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Oct 27, 2005



I'm glad you mentioned the butterflies, Max, because I couldn't resist following up on Jugnu's comment (p. 168) that there are three butterflies in Madame Bovery: "the first black, the second yellow, and the third white."

If you look, there are actually four mentions of butterflies in Bovary, and the sequence is white-yellow-black-white.

Ch. 1, p. 9. "Once in the middle of the day, in the open country, just as the sun beat most fiercely against the old plated lanterns, a bared hand passed beneath the small blinds of yellow canvas, and threw out some scraps of paper that scattered in the wind, and farther off lighted like white butterflies on a field of red clover all in bloom."

Ch. 7, p. 2: "Her thoughts, aimless at first, wandered at random, like her greyhound, who ran round and round in the fields, yelping after the yellow butterflies, chasing the shrew-mice, or nibbling the poppies on the edge of a cornfield."

Ch. 8, p. 10: "A gust of wind that blew in at the window ruffled the cloth on the table, and in the square below all the great caps of the peasant women were uplifted by it like the wings of white butterflies fluttering."

Ch. 9, p. 6: "The little pasteboard berries burst, the wire twisted, the gold lace melted; and the shriveled paper corollas, fluttering like black butterflies at the back of the stove, at least flew up the chimney."

See for yourself:

Anyhow, reading Flaubert you can guess who at least one of Aslam's masters would be ...



Hi guys, I've really been enjoying your observations. Sam, I especially appreciated your comparison below with other novels about diaspora and assimilation, though I have not read the novels you mention. And Max, your last paragraph gets at what was perhaps the most astonishing thing for me about this book--that I viewed the conflict between Kaukab and her children with such sympathy for her. Reading your post, I felt it all over again: K's sadness and defensiveness in the face of their assimilation, an emotional response that runs quite counter to my intellectual one. I think this is a real feat and an invaluable reading experience (to nick a phrase from Mr. Green!).

I'm really glad to have this chance for a real conversation about the novel, though I'm late coming into it and shorter-winded than I'd like. I wonder if any of our colleagues who were not so fond of the novel will weigh in? I have to admit I've been madly curious since the voting what the particular objections/misgivings were. If I had to guess, I would say the language, which Max does not go overboard in calling decadent--but most of which I nevertheless soaked up like a sponge. This was another thing that surprised me more than a little about the novel. I normally have a fairly shallow appetite for showy language (I won't fall into the trap of calling it "literary") and prefer an incisive style. But Aslam's heavily ornamented style drew me in right away. In my initial post I tried to get at what was different about it, why it struck me as, in fact, more than just ornament. I'm not sure I convinced anyone, including myself, but I persist in thinking there's a meaningful link between this aspect of the novel's form and its content. What do you think?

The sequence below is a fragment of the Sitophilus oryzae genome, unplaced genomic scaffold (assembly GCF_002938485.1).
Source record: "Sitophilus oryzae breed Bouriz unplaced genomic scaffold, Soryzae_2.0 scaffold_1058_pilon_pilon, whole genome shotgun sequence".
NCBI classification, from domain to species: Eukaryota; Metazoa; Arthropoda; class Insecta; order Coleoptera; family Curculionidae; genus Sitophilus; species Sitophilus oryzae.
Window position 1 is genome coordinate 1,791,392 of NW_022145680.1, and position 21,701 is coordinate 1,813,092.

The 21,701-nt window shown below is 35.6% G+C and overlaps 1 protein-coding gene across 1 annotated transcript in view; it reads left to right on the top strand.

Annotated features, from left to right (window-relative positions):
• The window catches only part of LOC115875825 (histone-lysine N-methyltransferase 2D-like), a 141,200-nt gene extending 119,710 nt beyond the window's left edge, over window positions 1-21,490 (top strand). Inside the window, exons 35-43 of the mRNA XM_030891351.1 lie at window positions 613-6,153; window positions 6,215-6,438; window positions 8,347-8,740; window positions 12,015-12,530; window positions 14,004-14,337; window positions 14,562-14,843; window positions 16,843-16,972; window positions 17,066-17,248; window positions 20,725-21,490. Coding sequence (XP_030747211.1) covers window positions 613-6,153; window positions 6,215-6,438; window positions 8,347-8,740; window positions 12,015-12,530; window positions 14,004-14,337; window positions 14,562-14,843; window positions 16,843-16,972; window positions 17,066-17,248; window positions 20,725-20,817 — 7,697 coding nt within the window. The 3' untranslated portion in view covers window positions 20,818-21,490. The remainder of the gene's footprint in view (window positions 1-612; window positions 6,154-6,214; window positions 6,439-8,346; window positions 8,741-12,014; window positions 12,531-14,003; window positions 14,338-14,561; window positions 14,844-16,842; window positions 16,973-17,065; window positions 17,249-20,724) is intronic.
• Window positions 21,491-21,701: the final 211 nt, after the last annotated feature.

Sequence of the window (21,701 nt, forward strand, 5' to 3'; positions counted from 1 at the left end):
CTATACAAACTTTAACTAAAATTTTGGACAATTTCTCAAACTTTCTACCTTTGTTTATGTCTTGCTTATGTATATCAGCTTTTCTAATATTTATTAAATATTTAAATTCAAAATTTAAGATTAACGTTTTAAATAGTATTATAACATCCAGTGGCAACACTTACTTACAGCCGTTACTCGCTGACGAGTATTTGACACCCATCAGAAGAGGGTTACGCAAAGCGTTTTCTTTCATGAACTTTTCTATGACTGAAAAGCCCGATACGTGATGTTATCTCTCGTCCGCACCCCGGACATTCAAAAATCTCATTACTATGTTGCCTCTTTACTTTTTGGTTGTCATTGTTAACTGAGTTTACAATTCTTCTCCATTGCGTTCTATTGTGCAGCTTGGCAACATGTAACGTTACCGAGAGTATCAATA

Or are we all still too drunk on local triumphs to think about such things? How funny that all of us who so far have wanted to discuss Maps are neighbors.


I thought the prose in Maps beautiful, but I found it hard to sympathize with Kaukab, even though I knew I was supposed to. I just wanted to shake her and say, 'Wake the hell up!'. It was so strange how oblivious she was to the world, and I think her family kept her in that state or certainly never tried to get her out of it. Kaukab and Shamas seemed too archetypal to me. And I just couldn't get past Kaukab's selfishness.


I know what you mean, Megan. Just the same, I don't think it's entirely correct to say that her family does nothing to wake Kaukab up to the world around her. Her daughter Mah-Jabin pretty explicitly confronts her in chapter six, in that amazing scene where they argue about why Mah-Jabin was sent back to Pakistan to marry at age fourteen.

It's such a great scene because (at least to me) it's completely believeable, and because the one who is putatively in the right is also in important ways wrong, unfair, and uninformed, and because the person in the wrong is right in many ways about the workings of the world and the ways in which people are free or not free to do what they think is right.

(If I had more time, I'd write you a shorter sentence.)


You're correct Sam. I suppose what I meant to say was until the present action of the book, no one had done anything to confront Kaukab. It was the boiling point, with all the tension of the trial, that made things come to a head finally. And I too found that scene completely believeable---so much goes unsaid in families until it bursts forth against your will. Mah-Jabin keeps her mother in ignorance in order to keep her relationship with her mother because she knows telling Kaukab the truth could end up alienating her. That's how I saw it. It was so heartbreaking. Accepting Kaukab's jabs about being a bad wife all the meanwhile the husband is a complete lout. I think that's the only time I was able to sympathize with Kaukab, when she realizes that she had gotten the situation wrong.

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